Amethyst Dwyer reports for the music committee which arranges and books musical performances at the café. She says that café has had a good year having live music six nights a week from many genres including “folk, Americana, rock and roll, jazz, blue, African, country, klezmer, Middle Eastern, Johnny Cash, Neil Young, Celtic, Renaissance, German…” There were several 75th anniversary events including an 18-piece big band. In March 2011, a poetry night open mic was started as a monthly program, and the Crazy Quilt Festival in June and Blues Festival in September were both successful.
Barbara Simon reports for the art committee which is responsible for art shows and artists receptions at the café and Friends of the New Deal Café Arts (FONDCA). She specifically mentions the first studio tour participated by 13 Greenbelt artists. It was a very well received event and she says that other artists have expressed interest in participating in the future. She asks people to see details about FONDCA in the green handout.
Barbara Stevens announces that she, Don Comis and others are preparing a history of the New Deal Café which is due out in April 2015. She asks for volunteers.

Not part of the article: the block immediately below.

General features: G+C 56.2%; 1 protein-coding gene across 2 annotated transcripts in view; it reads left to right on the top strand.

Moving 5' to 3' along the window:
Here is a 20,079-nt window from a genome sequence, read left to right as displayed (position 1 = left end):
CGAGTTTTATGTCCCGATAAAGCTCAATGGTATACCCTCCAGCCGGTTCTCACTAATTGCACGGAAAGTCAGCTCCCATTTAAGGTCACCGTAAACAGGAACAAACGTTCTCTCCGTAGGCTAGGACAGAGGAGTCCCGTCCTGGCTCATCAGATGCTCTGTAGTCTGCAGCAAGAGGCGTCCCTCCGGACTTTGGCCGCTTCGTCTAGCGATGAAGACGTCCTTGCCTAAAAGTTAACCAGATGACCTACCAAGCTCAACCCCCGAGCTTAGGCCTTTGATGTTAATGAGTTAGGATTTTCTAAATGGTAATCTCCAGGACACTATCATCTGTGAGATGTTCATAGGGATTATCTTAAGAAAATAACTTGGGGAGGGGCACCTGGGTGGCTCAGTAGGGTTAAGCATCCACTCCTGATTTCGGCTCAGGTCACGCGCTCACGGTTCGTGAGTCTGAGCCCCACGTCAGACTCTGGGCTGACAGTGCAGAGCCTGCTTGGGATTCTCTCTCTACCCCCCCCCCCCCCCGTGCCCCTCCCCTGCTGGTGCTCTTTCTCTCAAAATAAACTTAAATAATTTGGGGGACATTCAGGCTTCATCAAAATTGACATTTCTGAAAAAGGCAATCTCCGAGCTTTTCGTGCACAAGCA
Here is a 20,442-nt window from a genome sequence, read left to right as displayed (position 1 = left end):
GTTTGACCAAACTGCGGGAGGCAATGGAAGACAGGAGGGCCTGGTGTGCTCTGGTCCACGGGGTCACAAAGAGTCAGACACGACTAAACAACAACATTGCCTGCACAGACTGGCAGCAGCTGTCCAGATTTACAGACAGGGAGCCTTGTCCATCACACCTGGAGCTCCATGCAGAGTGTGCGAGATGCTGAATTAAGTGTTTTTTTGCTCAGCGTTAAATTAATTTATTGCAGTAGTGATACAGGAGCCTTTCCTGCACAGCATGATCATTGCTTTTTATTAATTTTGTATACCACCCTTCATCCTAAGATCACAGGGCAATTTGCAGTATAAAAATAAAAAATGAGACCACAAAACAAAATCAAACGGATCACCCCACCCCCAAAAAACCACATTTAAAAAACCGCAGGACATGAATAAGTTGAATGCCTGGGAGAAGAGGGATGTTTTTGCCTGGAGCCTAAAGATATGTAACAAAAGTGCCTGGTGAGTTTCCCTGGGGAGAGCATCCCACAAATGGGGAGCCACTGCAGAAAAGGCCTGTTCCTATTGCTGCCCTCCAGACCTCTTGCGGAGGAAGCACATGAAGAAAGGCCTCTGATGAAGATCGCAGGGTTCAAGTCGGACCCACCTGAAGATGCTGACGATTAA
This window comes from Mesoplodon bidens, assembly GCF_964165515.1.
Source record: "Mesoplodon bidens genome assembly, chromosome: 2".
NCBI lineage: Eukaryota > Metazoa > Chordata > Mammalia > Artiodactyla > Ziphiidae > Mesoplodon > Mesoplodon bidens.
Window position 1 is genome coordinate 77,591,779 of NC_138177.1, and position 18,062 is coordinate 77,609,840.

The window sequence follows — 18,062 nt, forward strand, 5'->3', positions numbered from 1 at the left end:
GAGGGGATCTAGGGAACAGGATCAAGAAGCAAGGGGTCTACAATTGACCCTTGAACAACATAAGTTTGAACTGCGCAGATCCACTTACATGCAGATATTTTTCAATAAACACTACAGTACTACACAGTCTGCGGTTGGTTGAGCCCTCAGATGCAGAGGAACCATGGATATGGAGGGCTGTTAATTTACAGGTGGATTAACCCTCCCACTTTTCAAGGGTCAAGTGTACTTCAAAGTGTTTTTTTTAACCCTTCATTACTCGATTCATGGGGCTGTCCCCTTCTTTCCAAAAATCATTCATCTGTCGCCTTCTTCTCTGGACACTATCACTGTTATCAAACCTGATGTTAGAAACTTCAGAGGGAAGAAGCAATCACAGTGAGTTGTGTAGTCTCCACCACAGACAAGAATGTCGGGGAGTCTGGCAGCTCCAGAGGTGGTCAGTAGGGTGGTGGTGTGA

William O’Grady is one of five candidates to fill three one-year terms on the audit committee. He recalls coming to the unassuming New Deal Café to get coffee and was greatly surprised to find Turkish coffee available from Chef Karim.
Tom LeaMond says that he has been away for a long time, is now back and wants to contribute. LeaMond once was the bar manager.
Mike Stark says that he is strong in finance and has volunteer experience including running a 80-member co-op college dining hall.
Ronnie Scotkin says that she has been involved with the café since its days in the Community Center. She was a former board member and negotiated contract with Chef Karim. She says that her experience as a policy and research analyst can help her to look from all sides.
Lori Denn says that she has lived in Old Greenbelt since 2005 and has been a frequent patron. She has worked at a restaurant and bar for 20 years, was previously a business owner and knows financial statements.
Votes for the 3-member audit committee are collected.
The election result is that Michael Hartman, Lisa Voith and Dorian Winterfeld will serve two-year terms on the board of directors and Neil McConlogue will serve one year. For the audit committee, the membership chooses William O’Grady, Tom LeaMond, and Mike Stark. Today’s meeting presentation can be downloaded as a pdf file here.